After failing to stop what he called an “earmark,” one Republican lawmaker is preparing to fight the possible return of pork-barrel spending in Congress.

Rep. Ted Budd worked to block $900 million in a transportation funding bill bound for an Amtrak project in New Jersey, saying the funding violated the House’s ban on earmarks.

The North Carolina Republican’s amendment, which would have let other cities apply for the money, failed Wednesday in a House vote, 260-159

“I had a lot of my conservative colleagues say, ‘Thank you for being in the fight and being in the lead,’” Budd said.

“And then I also had some from the New Jersey [and] New York delegation come up and slap me on the back and say, ‘I am going to get re-elected because I fought your amendment,’” he added.

Rep. Rodney Frelinghuysen, R-N.J., chairman of the House Appropriations Committee, allocated the $900 million to the Gateway Project in July, as the New York Observer reported.

The $900 million allocation would go to the $29.5 billion project, a tunnel, bridge, and related infrastructure upgrade proposed to improve Amtrak passenger service between Newark, New Jersey, and New York City, according to Budd’s office.

Earmarks, which direct taxpayer money to special interests and projects through the budget without competition based on merit, were banned under House rules in 2010. But, Budd argues, this allocation fits the description of  an earmark.

“That really gets under their skin, but look, we’re about being honest and about defeating these things,” Budd said.  “I don’t really care what you call them, but they are earmarks and those are what we stopped in 2010.”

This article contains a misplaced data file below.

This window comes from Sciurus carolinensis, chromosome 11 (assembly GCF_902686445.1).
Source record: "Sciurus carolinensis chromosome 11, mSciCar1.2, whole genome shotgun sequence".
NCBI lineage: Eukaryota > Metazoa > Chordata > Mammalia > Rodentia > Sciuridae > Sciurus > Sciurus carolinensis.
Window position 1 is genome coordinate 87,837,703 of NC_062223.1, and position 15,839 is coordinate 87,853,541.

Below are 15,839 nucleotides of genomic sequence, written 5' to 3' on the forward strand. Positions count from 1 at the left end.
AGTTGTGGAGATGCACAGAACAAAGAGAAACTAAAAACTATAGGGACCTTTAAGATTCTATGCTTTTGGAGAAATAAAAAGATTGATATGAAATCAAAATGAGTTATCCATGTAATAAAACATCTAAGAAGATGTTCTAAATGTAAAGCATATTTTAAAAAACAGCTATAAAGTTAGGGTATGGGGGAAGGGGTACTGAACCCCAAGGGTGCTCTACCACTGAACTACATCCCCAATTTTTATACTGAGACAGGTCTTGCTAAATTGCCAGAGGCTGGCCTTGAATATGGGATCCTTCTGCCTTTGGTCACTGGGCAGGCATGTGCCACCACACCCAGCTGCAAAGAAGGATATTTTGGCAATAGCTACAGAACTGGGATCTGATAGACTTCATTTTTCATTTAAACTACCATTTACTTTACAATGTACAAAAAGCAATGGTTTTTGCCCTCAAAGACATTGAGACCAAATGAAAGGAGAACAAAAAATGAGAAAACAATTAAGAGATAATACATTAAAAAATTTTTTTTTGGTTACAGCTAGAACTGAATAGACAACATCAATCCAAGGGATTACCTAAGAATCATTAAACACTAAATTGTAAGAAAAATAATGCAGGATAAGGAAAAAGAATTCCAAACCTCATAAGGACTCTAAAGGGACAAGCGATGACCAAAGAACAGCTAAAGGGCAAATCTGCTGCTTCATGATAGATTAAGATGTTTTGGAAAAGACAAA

Some Republicans supported the allocation.

“The Northeast Corridor region is an economic powerhouse,” Rep. Leonard Lance, R-N.J., said during debate, reported. “Travel up and down this corridor of passengers and freight is critical to the economy of the United States.”

But former Sen. Tom Coburn, R-Okla., who has called earmarks “the gateway drug to overspending,” was not positive about the $900 million.

“This was an earmark in the transportation bill, which is why authorization bills need to have no earmarks as well as appropriation bills,” Coburn said in an email to The Daily Signal.   

“The rationalization coming out of D.C. never ceases to amaze me,” the former senator added. “You see our children do not matter. What matters is what makes the politicians look good at home.”

Budd said he will be ready to fight future instances.

“Some of these are going to come up in various opportunities,” Budd said. “We expect that in the infrastructure discussions coming up we’ll see attempts like this to earmark. … So we’ll have to be on our toes to watch out for these things.”  

This report has been modified to correct the day of the vote.